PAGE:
Threatened Sensitive Joint Vetch as found in area of proposed KWR Intake on Mattaponi River, further endangered by King William Reservoir Project
King William Reservoir Opposition, Alliance To Save The Mattaponi, P.O. Box 150 Mattaponi, VA 23110-0150
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Supes urged not to use revenue bonds for reservoir


Staff Writer

KING WILLIAM – Referring to the City of Newport News as a “predatory entity,” Kelly Place, a representative of the Waterman’s Association, joined a dozen other citizens Monday night asking the Board of Supervisors to hold off on using $20 million worth of revenue bonds to purchase reservoir land.

Newport News has worked to acquire pieces of the 3,000 acres in over 100 parcels of land needed for the King William Reservoir pool on and off for the past few years. The city acquired 10 parcels in 1999, but had to put the process on hold because of permitting issues.

“We’ve been told to hurry and do this for some unknown reason.  There is no urgency to move forward with this purchase,” said Tom Rubino of the Alliance to Save the Mattaponi.

Besides the unknown urgency, several citizens voiced concern over the stability of the project at the board meeting, suggesting that King William County would wind up stuck with thousands of acres of property and no way to pay back a loan if the land is purchased now.  Speakers at the public hearing mentioned how the project is currently involved in multiple legal battles and is expected to receive a full review by the State Water Control Board in 2012, at which time the state agency could revoke the project’s permit for construction.

“Unless there is a critical timeline or date with this, let’s not put our neck in another noose and obligate us to something that isn’t necessary,” Bob Ehrhart told the board.

Arthur Anderson, legal counsel from McGuire Woods LLP law firm in Richmond, told the board Monday night that its best option for financing the real property for lease to Newport News was through a pooled revenue bond, which would include $10 million this fall and $10 million some time next year.  The revenue bond would not exceed a 31-year period and would have an interest rate of six percent.  The bond will be paid back through the lease payments from the city.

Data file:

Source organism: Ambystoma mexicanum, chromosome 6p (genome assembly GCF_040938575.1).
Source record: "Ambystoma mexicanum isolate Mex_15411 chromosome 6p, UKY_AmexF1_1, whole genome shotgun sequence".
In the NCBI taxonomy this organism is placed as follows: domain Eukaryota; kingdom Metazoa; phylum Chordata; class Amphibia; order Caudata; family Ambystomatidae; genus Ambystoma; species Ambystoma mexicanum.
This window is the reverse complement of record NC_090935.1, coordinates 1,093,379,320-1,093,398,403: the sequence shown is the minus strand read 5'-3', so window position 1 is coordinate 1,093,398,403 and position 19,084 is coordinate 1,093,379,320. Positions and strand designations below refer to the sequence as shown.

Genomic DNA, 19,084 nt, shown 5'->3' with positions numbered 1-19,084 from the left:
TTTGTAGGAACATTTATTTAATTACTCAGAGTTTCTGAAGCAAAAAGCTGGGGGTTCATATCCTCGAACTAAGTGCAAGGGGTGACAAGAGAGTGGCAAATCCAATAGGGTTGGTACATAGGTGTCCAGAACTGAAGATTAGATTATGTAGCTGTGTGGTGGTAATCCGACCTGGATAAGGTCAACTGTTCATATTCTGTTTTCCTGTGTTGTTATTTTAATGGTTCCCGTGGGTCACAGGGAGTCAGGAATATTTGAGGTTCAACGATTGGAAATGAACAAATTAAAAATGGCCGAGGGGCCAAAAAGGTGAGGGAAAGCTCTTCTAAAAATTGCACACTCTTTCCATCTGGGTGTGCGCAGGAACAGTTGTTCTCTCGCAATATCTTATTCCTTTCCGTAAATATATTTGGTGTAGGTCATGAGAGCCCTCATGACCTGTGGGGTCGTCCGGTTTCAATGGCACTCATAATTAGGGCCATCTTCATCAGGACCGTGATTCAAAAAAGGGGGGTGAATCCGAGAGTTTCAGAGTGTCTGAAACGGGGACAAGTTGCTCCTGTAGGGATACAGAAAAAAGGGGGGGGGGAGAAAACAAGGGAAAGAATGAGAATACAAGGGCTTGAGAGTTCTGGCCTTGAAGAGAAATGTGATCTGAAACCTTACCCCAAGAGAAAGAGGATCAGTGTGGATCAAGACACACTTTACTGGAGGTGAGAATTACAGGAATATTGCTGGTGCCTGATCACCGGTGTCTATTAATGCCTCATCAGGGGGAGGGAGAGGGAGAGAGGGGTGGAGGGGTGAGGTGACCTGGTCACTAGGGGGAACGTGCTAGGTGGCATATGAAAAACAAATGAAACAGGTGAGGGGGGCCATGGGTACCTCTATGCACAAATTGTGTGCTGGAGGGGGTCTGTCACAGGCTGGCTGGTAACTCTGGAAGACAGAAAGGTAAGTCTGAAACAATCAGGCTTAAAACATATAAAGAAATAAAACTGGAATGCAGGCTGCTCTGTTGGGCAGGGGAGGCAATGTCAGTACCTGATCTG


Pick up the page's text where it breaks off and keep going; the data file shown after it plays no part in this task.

“I don’t see how this county can even borrow that kind of money and pay it back.  If this thing goes through, let Newport News use their money not ours because we don’t have it,” Danny Wright told the board.

The Board of Supervisors was asked to fund the purchase of the property based on the King William Reservoir Project Development Agreement signed on November 13, 1990.  The board that signed 17 years ago obligated future boards to live up to the terms of the agreement.

“We’re obligated to honor the contract,” said Supervisor Frank Adams, who tabled the board’s decision until the October 22 meeting.  “We will use 30 days to get as much information in the citizens hands before we meet again.”

Citizens are hoping the board will come back next month with further options, including the possibility of a general obligation bond, which needs approval from voters through a referendum, instead of the revenue bonds, which do not need voter approval.

“Let the citizens of King William County decide where bonds should be used,” said Tyla Matteson, chair of the York River group of the Sierra Club.

According to County Administrator Frank Pleva, based on the contract with the city, the land acquisition will get financed one way or another and the revenue bonds are the most cost effective for the county.  He said Newport News could finance the project itself only if the county cannot find reasonable financing, which is hard to prove.

“You can’t go against it, which I think is stupid,” said citizen Steven Green.  “Let Newport News do it.  It’s their reservoir.  We don’t want it.”

Last year, the State Water Control Board reversed a previous decision to deny the city’s request for an extension of its Virginia Water Protection (VWP) permit set to expire in December of this year.  Newport News now has three years to finish any required studies, including the extensive wetlands mitigation plan. 

The city must file for a permit renewal by December 2010, at which time the board will execute a complete project review.  The SWCB did tell Newport News to acquire land at its own risk.

Newport News has spent millions of dollars battling opponents of the reservoir, which it believes will satisfy the future water needs to the Peninsula. The city received its state permit in August 2004 and its federal permit in July 2005 after previous denials from both agencies. 

The price of the entire reservoir project was estimated to cost $230 million in late 2005, a $100 million increase from original estimates.  Recently, Newport News announced that the project’s price tag was closer to $289 million with a built-in $30 million contingency.

The city says the permitting delays have caused actual water withdrawal dates to be pushed back to 2017.  Construction on the project was expected to begin in 2012.

The site for the reservoir pool is located near Cohoke Creek, between Routes 30, 626, and 633.  A dam will run along West Rose Garden Road, parts of which will be rerouted.

Courtesy the Tidewater Review.  The Tidewater Review is a newspaper in West Point, Virginia and has been in publication for 118 years, covering the counties of King William, King & Queen, New Kent, and the Town of West Point.

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